Resources for Publishing Your Research in a Peer-Reviewed Undergraduate Journal

Author: Lucy Britt, Assistant Professor Bates College Politics Department

Interested in publishing your research project in a peer-reviewed undergraduate journal?

These are student-run journals, often with a faculty advisor, that model the peer-review system used by professional academics but that publish undergraduate students’ research. The editors and reviewers are typically all undergrads.

First, you would choose a journal. You might want to think about the “fit” between your project and the mission of the journal, which you can usually find in a page on the journal’s website labeled “About.” If your project is interdisciplinary, then a more generalized journal that takes submissions from multiple disciplines would be appropriate. If it’s political science-specific, there are good options that cover political science broadly as well as options that cover specific topics, subfields, or themes within political science.

Here are some undergraduate (there might also be a few graduate student journals in there too), peer-reviewed, academic journals, some of them political science-specific and some of them more general:

When you’re choosing which journal to submit to, you also might want to consider:

  • Page or word limit. Would you have to spend a lot of time editing your paper to be short enough or long enough for this journal?
  • How updated the website seems. If the last issue of the journal or the last call for papers posted on the website is from 2016, you might want to skip this journal – they might not get back to you anytime soon!
  • Whether the journal has policies about not submitting your paper to another journal at the same time or policies about whether pieces that have already been partially published in another venue can be published in their journal

Next, you would submit your paper to the journal. Some journals have portals for submission and some have an email address that you just send your paper to.

Next, you wait. Ideally the journal would 1) have a timeline for how long you should expect to hear back from the journal and 2) actually follow that timeline. That is not always the case! These are undergraduates and the journals often operate as a student club, so keep in mind that they might be less responsive in the summer and the winter holidays. You should expect either an email confirming receipt of your paper or a confirmation page in a portal; if you don’t receive one of these after a couple weeks (during the semester) you can contact the journal for a confirmation. If it’s been a couple months and you haven’t gotten an update on your article beyond the confirmation they received it, you can contact them to ask about its status. During this period, the editors take a look at your paper and will either reject it immediately (a “desk reject”) or send it out to reviewers (other undergrads). Then, the reviewers will typically decide to accept it without changes, ask you to make some major changes and resubmit to the reviewers for another review (a “revise and resubmit”), or ask them to make some more minor changes and resubmit (a “conditional acceptance”). Make the edits that the reviewers and/or editors ask you to make, write a short letter or memo explaining the edits you made based on their requests, and turn it back in!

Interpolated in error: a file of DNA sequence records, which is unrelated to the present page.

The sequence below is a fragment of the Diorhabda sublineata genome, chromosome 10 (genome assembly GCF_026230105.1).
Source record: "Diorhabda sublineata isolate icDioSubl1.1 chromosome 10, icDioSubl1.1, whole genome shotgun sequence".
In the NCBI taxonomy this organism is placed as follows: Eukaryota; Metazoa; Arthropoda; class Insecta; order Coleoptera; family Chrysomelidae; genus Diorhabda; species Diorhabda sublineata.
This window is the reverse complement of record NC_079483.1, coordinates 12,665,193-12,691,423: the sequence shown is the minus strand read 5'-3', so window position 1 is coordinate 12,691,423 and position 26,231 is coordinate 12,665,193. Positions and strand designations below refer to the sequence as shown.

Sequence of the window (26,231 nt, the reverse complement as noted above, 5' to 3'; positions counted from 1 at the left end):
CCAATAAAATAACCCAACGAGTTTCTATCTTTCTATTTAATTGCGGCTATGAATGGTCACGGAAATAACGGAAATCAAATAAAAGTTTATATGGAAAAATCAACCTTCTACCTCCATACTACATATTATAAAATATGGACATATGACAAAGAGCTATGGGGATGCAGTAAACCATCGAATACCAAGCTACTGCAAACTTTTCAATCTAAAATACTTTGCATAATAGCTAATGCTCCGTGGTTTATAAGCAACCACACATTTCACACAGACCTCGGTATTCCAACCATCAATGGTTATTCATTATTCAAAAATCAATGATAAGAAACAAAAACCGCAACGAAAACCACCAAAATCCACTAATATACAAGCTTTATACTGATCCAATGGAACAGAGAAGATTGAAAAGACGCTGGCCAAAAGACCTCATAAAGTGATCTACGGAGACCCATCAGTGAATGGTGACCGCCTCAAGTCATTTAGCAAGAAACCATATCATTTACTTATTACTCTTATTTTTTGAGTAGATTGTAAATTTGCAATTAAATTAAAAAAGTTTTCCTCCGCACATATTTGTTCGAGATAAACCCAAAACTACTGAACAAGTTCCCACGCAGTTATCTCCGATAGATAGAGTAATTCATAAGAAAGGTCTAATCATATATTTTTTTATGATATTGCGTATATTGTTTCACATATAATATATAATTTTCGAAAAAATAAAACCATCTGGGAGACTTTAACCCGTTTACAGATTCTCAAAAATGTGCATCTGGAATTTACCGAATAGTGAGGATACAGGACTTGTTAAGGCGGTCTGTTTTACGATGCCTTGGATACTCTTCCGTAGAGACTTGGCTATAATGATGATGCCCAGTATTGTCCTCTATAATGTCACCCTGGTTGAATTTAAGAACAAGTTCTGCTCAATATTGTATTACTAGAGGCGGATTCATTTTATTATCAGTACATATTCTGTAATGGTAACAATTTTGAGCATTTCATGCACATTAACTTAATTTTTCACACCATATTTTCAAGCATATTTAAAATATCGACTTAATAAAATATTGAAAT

Finally, you will hopefully receive an acceptance. If you don’t, you can consider any feedback you got with the rejection and try it all over again in another journal. Once your article is published online, you can share it with your advisors, Tweet about it, link to it on your resumé and LinkedIn site, and brag about it in job and/or grad school application materials!